by Rosemary Liss As an artist my role at Nordic Food Lab was somewhat more fluid. Yet what began as a gentle anxiety—”what is my purpose? where do I belong?”—became the driver of my projects and interactions. I found a space between the experiential, the edible, and the data-driven. While my research took many directions, I also worked to create installation pieces for the space that manifested both the principles of the lab and my personal experience of it. I began to gather discarded materials: vegetable scraps, sauerkraut, kombucha mothers. Even within an organization that champions the latent possibilities of the unwanted we continue to accrue waste. But here lies more beauty—within this waste, other types of inedible yet aesthetic elements emerge. Texture, colour, form are still richly present. The building blocks of sculptural installations reached out to me. I wanted to create work that spoke of these things: the interactions … Read more
by Rosemary Liss This project was born out of a type of failure. The kombucha membrane is the perfect medium to tell this story. The look, the feel, colour, texture, flavour. I wanted to touch and taste. I found myself in a gelatinous substrate, a mother, a zoogleal mat. Suddenly I found a confluence of art and fermentation. I became obsessed. Eating the SCOBY brought up rich and diverse imagery. Films where food stands in for sex: that scene in Tampopo where a mobster and his moll pass a raw egg yolk back and forth with their tongues in coital bliss; MFK Fisher’s budding sexuality conveyed in eating her first oyster. I find this appealing, some find this disgusting. Taste happens. With these tropes in mind, I drafted some dishes using the mother. I paired SCOBYs with salt, cream, spice, smoke, umami agents. I used chartreuse-hued coal oil, mauve dashi, … Read more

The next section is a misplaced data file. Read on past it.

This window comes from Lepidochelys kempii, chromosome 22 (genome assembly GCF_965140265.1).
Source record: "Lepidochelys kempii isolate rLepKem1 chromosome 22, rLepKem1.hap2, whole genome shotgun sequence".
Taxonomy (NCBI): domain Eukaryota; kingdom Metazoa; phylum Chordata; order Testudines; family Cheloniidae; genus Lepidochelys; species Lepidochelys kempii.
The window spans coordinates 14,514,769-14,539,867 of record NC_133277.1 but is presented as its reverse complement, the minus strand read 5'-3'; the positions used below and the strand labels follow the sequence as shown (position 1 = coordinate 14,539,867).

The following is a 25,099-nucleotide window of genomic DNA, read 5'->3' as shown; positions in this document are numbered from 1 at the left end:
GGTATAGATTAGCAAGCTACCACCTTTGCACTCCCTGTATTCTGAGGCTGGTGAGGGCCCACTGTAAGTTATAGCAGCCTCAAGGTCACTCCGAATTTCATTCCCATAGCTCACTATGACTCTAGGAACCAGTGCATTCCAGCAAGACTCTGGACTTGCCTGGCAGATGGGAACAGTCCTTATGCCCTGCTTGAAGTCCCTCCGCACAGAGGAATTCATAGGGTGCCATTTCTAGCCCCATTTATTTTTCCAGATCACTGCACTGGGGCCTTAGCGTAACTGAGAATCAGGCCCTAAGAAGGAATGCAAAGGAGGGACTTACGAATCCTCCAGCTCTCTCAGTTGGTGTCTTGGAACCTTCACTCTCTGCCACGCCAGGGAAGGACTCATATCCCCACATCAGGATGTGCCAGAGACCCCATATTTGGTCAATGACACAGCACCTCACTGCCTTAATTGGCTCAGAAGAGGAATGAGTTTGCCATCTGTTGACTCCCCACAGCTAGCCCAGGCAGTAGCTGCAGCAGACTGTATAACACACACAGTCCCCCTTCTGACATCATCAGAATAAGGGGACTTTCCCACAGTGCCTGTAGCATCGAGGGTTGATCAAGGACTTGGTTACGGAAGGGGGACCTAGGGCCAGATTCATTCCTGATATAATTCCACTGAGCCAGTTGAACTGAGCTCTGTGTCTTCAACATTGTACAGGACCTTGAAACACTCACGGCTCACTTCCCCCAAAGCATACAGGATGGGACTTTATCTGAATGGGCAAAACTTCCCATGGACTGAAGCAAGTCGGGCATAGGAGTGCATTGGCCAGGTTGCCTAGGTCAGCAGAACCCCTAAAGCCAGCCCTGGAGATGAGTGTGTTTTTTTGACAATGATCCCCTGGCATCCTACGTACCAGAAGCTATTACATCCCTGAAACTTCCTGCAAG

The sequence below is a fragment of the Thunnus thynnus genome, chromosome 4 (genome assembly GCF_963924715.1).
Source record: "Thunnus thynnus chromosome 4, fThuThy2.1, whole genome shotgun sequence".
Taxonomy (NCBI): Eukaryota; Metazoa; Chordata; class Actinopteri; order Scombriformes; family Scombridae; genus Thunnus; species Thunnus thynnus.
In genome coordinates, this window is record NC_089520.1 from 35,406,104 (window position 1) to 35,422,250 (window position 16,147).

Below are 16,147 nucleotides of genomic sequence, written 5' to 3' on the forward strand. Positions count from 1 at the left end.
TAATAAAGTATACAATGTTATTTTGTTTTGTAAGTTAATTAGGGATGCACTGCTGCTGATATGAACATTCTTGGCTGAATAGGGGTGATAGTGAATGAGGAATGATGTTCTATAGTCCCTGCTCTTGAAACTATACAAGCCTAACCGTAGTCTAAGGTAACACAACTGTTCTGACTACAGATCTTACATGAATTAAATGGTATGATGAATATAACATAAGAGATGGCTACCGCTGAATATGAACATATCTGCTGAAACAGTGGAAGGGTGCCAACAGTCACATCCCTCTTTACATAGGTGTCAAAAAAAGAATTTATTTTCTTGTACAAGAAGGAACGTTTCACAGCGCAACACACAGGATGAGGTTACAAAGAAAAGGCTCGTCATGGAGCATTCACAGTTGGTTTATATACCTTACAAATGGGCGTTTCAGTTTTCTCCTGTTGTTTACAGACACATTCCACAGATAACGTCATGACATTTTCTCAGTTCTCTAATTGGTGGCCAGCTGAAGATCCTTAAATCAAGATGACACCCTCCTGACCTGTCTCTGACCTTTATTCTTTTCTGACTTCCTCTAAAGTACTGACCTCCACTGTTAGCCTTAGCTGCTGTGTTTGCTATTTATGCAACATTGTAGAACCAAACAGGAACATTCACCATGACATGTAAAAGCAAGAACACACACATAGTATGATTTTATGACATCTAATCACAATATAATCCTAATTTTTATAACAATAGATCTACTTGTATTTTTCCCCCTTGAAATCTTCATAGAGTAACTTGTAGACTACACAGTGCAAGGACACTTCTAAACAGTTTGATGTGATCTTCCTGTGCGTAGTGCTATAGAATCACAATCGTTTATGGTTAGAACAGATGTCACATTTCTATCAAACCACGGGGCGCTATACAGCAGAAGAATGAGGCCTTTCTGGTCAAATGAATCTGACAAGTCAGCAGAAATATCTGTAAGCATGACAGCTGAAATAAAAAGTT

by Anna Sigrithur The chaga mushroom (Inonotus obliquus;Báhkkečátná in Sami language) grows on birch trees. It has become a trendy ‘superfood’ in recent years, marketed as a mystical Siberian tonic for many ailments. Yet it has also been used as a traditional medicine for thousands of years in Sápmi, the territory of the indigenous Sami people in northern Scandinavia, as well as in other regions of the sub-Arctic. Use of chaga has declined over recent generations. Yet, after researchers began studying the fungus for its health benefits and it became a health supplement sold in pill form, younger people started to reclaim interest in chaga’s traditional use. In this episode, Sami teacher Laila Spik Skaltje talks about both the uses and cultural meaning of báhkkečátná, and Sami journalist Máret Steinfjell shares her perspective on what she describes as chaga’s youth-driven renaissance.
by Kristen Rasmussen Enjoying food is similar to enjoying music—we have preferences from an early age, but by learning more about a longtime favorite or exploring a new genre, we can better understand and appreciate nuances and new styles. Cuisine is not one-note, but rather a combination of factors: the central baseline of chemicals that register taste, the chords and melodies determined by hundreds of aroma compounds, and the tangible percussion of texture and trigeminal effects, such as temperature and spice, all merge to create the songs of gastronomy. Like music, we all come to the table with culture and history that shape our experience and no one combination will work the same for every diner. Given this high potential for variation and the subjective nature of preference, how do we know what makes for a successful combination of ingredients? In a previous article, Calibrating Flavour Part I: measuring the … Read more
by Anna Sigrithur It is nowadays an all-but-forgotten practice, but there is also a Sami tradition of insect-eating. It was never a huge part of their diet, but as Laila emphasises, when you must survive in the arctic, every little thing helps, especially nutrient-dense and, for some, particularly tasty morsels like these—which is why her father taught her to eat the larvae of Hypoderma tarandi, the Reindeer Warble Fly.